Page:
The scheme, which is being overseen by leading project management consultants Atkins, involves using a series of natural barriers to control the flow of water in the River Dorn, in much the same way beavers would have done in the past.
As part of the project, manmade drains have been blocked, fallen trees placed in the water and a series of punches cut into the riverbank to naturally flood into the surrounding water meadows and slow the flow downstream.
It’s the first time the Environment Agency has trialled this joint approach, blending public and private finance to achieve significant landscape change.
“Working alongside the Environment Agency, Thames Water and the Evenlode Catchment Partnership has allowed us to share experience and, together, create a more sustainable, long-term solution,” said our Head of Estates, Rachel Furness-Smith.
“By enhancing the natural processes to effectively rewild the landscape we’re returning the river to the way it would have looked before human interference.
“This will bring back many hugely important benefits to river health, heritage, wildlife, sustainability and flood resilience.
“These sorts of interventions are vital to help us adapt to climate change and improve the quality of our water courses,” she added.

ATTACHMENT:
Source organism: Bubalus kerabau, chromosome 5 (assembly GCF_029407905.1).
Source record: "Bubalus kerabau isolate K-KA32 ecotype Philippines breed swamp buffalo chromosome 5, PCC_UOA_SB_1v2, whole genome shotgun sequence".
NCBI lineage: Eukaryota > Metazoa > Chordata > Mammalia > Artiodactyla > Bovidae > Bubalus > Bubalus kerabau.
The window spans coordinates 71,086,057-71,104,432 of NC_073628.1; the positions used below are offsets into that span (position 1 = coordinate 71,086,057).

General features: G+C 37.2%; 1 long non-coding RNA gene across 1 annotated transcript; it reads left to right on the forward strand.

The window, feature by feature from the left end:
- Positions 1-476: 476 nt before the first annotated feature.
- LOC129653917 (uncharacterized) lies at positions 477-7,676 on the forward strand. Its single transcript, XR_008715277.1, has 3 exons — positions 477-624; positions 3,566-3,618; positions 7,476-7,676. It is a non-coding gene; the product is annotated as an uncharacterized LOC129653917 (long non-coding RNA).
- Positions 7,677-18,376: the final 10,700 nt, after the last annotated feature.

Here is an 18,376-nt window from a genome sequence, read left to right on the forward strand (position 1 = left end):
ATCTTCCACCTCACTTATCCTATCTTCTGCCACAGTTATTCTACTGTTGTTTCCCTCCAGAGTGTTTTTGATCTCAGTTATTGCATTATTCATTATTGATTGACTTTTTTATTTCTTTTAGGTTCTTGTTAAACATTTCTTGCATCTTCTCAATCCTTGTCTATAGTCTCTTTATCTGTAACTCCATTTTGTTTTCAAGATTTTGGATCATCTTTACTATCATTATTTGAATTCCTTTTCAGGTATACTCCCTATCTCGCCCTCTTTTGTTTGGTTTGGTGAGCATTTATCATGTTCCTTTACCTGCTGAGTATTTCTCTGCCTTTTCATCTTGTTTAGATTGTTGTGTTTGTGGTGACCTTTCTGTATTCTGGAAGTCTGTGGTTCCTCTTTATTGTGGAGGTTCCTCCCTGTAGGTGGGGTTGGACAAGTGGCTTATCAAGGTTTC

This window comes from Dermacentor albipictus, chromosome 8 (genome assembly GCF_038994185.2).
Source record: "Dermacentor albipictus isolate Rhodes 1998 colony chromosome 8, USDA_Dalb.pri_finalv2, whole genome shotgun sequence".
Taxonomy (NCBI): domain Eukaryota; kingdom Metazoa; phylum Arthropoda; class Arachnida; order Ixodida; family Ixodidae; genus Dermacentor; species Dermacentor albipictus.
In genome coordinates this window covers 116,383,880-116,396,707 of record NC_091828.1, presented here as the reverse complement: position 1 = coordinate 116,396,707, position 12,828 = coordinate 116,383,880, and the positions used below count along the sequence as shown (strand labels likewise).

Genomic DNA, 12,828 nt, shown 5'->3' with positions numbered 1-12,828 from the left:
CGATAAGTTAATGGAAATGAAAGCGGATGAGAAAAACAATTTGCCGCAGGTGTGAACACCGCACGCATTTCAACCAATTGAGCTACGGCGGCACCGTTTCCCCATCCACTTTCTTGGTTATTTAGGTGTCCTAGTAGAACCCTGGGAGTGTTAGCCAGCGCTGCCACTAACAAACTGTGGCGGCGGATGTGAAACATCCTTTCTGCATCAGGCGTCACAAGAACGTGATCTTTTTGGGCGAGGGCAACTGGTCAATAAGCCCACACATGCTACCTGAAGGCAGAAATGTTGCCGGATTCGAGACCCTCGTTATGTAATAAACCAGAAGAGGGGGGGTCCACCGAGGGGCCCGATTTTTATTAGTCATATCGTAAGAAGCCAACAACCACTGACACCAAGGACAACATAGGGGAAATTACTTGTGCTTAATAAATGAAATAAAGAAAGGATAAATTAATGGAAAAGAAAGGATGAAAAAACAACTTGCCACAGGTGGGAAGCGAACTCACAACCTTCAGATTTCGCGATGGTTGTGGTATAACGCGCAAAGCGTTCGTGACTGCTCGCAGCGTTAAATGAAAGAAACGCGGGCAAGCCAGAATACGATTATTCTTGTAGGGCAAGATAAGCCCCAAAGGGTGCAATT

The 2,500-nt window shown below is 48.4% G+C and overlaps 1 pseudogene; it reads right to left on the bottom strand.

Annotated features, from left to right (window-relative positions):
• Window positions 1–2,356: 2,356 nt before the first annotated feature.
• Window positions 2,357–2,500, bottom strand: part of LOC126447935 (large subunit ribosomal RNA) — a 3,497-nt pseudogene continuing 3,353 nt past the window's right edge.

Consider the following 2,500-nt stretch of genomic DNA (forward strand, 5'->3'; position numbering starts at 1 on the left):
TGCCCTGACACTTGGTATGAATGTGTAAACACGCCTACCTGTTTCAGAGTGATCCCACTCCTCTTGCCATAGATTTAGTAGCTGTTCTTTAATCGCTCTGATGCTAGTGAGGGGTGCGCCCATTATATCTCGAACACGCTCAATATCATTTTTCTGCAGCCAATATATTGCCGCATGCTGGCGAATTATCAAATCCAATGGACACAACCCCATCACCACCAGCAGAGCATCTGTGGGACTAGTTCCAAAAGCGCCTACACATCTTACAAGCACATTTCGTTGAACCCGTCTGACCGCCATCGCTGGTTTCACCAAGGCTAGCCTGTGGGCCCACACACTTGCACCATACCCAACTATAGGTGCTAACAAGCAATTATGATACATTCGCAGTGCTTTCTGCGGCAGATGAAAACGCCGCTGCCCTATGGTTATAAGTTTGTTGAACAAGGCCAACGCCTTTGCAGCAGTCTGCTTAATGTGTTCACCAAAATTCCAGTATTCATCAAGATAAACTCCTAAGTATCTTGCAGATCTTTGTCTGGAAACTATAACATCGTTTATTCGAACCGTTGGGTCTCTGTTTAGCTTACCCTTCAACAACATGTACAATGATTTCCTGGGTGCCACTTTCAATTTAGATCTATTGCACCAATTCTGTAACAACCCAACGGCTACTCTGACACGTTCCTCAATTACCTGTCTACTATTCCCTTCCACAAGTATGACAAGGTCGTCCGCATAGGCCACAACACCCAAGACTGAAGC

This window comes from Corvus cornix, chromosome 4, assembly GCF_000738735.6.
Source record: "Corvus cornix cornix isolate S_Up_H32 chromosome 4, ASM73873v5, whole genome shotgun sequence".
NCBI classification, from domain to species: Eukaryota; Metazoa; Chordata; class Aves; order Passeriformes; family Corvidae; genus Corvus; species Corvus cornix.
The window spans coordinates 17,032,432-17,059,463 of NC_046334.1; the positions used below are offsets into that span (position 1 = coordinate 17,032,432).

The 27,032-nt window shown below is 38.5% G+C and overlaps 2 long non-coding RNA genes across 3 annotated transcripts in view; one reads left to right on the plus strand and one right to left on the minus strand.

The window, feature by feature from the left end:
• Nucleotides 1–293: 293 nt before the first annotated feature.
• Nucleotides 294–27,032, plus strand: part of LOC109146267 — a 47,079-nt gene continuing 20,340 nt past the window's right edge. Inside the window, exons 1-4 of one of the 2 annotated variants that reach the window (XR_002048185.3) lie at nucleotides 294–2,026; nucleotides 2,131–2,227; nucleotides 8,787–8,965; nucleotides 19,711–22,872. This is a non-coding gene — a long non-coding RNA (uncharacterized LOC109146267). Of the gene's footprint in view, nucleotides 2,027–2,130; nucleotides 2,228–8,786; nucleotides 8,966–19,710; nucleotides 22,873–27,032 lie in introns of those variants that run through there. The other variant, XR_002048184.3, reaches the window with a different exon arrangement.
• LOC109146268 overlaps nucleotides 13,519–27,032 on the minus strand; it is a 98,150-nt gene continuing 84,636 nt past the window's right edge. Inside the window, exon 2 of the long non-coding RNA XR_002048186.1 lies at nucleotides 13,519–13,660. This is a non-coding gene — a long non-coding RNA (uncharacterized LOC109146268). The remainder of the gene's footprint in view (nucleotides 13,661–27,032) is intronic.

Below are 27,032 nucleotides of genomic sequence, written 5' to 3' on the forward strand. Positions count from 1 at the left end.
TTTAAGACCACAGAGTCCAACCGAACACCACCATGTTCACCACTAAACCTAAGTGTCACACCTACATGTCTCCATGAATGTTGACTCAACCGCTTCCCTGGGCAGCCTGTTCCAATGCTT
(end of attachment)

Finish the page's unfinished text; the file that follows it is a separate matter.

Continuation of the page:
Known as ‘Stage Zero’, the project is the first phase of our wider regenerative programme for the entire Evenlode catchment.
In addition to significantly improving the habitat for wildlife, the project will also help to prevent flooding further downstream and reduce the build-up of silt and nutrients into our iconic Queen Pool, which is threatening to effectively dry up the lake.
“This is a fabulous example of how different organisations can come together to make a real improvement to the natural environment,” said David Gasca Tucker, Principal Environmental Scientist at Atkins.
“As part of the scheme we have also put in place a series of monitoring instruments that will allow us to measure what effect the changes have on biodiversity, the water quality and the flow of the river.
“Naturally functioning rivers and floodplains are powerful carbon sinks and we are also measuring how the floodplain soils respond to wetter conditions and how much carbon we can ‘lock up’,” he added.
The project forms part of our climate pledge to become carbon neutral on scopes 1-3 of the Greenhouse Gas (GHG) protocol across all operations by 2027 and, beyond that, to remove 230,000 tonnes CO2e from the atmosphere by 2050.